2017-07-19 / News

Ky. Power rates to be subject of meeting

A community meeting will be held in Whitesburg Thursday night to give Letcher County citizens the opportunity to voice their concerns of a rate hike proposed by Kentucky Power Company and being considered by the state Public Service Commission.

The meeting, scheduled to begin at 7 p.m. on July 20 in the Letcher County Courthouse “may be your only chance to stand up for yourselves and fight Kentucky Power,” one of the meeting’s organizers, Steve Brewer, writes in a Facebook post to Letcher County citizens.

“I have been asked to hold this meeting (and) I have accepted the challenge,” Brewer continues. “By me getting things ready, me showing up, and having the meeting I have kept my promise to the good people of Letcher County. But it will take everyone to fight this battle. It won’t be easy. It won’t be a short battle, but you can win. There are almost 10,000 households in Letcher County. I would like to see 5,000 people there. Although it affects everyone, I know we won’t have anywhere near that number but we will play with the hand we are dealt.”

Kentucky Power recently filed an application to the PSC seeking a regulatory review of base rates. If approved, new rates could go into effect in January 2018.

The company says the new rates are necessary because of a decrease of about 2,000 residential and about 450 industrial and commercial customers brought on by a struggling regional economy. The company says that in three years it has experienced a 14.2 percent drop in kilowatt usage because of the loss.

“We realize no one likes higher bills but I sincerely believe the rate adjustment is necessary to continue Kentucky Power’s reliable electric generation and high-quality customer service as well as our efforts to support economic development and return jobs to the region,” said Kentucky Power President Matt Satterwhite. “As a community partner, I’m proud that we have been a part of efforts to bring industry here. When we do that, we lessen the financial burden on individual customers, while bringing in dollars that can be used to invest in improving our electric service for all.”

Kentucky Power filed testimony supporting an increase of about $69.6 million overall through base rates, riders and the environmental surcharge. Residential customers using an average 1,247 kilowatthours per month would see an estimated increase of $24 per month or about 80 cents a day. Using the industry standard of 1,000 kilowatthours, a residential customer would see a monthly increase of about $20 or 67 cents a day. Rates for commercial and industrial customers would increase 8 to 15 percent, based on usage.

The company says the proposed increase will help fund:

• Additional investments in economic development and workforce training. Initiatives from Kentucky Power will help put former coal miners back to work by transitioning them to other industries, including metal fabrication, and aerospace and automotive manufacturing.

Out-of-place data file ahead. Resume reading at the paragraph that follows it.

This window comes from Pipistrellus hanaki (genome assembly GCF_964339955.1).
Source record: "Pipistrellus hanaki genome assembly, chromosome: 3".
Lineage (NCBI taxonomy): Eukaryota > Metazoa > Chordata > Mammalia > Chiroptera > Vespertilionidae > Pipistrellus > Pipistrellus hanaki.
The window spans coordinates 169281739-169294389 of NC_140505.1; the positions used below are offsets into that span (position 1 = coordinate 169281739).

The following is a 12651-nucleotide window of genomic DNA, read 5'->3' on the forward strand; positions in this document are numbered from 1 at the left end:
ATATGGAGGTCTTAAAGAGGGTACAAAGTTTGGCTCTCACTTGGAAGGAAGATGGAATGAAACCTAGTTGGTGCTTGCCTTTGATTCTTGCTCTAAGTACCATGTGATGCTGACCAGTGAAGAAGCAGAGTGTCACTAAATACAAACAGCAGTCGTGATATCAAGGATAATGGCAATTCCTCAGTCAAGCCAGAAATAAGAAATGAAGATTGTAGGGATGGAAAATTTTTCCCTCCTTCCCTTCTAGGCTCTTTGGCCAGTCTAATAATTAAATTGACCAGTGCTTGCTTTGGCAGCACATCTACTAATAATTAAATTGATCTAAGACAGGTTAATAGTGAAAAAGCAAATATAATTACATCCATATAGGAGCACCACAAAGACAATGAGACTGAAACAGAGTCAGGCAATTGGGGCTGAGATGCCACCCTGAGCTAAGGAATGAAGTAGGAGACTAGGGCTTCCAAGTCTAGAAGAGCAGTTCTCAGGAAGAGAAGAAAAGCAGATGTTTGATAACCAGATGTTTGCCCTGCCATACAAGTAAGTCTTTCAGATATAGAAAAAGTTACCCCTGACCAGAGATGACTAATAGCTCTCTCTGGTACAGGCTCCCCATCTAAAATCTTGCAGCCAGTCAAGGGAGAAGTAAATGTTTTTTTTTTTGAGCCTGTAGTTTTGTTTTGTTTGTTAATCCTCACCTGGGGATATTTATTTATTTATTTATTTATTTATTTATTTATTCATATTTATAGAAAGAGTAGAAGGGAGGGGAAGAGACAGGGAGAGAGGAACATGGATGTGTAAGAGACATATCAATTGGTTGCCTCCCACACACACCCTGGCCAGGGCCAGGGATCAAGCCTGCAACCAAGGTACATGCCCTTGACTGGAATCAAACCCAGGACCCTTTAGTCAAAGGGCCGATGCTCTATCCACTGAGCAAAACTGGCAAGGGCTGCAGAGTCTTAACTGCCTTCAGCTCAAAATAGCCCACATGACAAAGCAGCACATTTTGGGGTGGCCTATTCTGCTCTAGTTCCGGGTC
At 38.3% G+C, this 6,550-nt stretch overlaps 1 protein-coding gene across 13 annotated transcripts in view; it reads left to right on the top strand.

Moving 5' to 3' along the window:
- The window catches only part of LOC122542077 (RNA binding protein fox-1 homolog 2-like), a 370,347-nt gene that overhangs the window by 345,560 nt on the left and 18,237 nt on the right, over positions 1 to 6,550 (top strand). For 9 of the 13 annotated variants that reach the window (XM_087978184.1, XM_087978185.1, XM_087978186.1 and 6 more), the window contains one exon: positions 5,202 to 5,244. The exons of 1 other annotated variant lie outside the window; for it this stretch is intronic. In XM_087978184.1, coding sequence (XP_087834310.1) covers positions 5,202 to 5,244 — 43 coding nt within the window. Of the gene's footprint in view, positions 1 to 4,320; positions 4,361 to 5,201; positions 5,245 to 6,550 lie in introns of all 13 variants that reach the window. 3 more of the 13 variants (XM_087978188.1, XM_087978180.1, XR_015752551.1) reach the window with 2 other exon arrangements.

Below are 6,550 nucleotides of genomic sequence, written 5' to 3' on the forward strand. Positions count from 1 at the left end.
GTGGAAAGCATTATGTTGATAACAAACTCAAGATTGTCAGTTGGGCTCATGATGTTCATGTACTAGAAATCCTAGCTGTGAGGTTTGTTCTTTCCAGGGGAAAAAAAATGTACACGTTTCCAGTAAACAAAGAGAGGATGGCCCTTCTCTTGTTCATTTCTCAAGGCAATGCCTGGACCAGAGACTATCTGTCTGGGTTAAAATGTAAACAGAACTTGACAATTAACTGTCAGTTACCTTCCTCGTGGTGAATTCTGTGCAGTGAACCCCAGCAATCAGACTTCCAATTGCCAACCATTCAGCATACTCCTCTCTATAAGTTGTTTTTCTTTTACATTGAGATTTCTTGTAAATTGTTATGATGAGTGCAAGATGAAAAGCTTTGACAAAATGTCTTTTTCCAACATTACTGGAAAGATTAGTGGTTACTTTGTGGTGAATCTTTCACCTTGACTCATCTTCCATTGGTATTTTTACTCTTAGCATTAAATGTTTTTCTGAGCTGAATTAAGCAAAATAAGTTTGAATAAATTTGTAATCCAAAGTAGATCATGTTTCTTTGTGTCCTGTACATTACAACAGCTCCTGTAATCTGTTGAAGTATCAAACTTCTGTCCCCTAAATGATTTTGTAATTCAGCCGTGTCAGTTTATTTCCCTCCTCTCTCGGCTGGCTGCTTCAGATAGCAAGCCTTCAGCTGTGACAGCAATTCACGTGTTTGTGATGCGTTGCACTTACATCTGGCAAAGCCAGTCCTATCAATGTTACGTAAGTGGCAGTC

• Increased contributions to the Home Energy Assistance Program (HEAP) to assist low income customers.

• New investments in Kentucky Power’s transmission and distribution systems to assure safe energy delivery to homes, businesses and communities. • Continued focus on service reliability with efficient vegetation management programs.

• Establish a mechanism to potentially avoid large increases in the future by adding costs gradually over the years as they are incurred.

• A companion filing will provide a simplified bill. Customers will receive a redesigned bill that streamlines many line items into base rates. The new bill will be easier to read and understand.

The Commission will determine if the new rate is adopted after a period of testimony and public comment. The Commission has six months to review the filing, ask questions, and schedule hearings.

In announcing the request for the rate increase and concerns over the resulting higher bills, Kentucky Power said it offers several diverse programs designed to help customers pay their electric bills and lower their bills by reducing their energy consumption.

The company cites for example the Whole House Efficiency Program, which is says can help customers identify areas of their home that may be losing valuable energy. Kentucky Power says it also offers extensions and payment plans designed to get customers through difficult times.

The company provides service to about 168,000 customers in most of Letcher and 19 other eastern Kentucky counties. It is an operating company of American Electric Power (AEP), one of the largest electric utilities in the United States, delivering electricity and custom energy solutions to nearly 5.4 million customers in 11 states. AEP owns the nation’s largest electricity transmission system, a more than 40,000-mile network that includes more 765-kilovolt extra-high voltage transmission lines than all other U.S. transmission systems combined.

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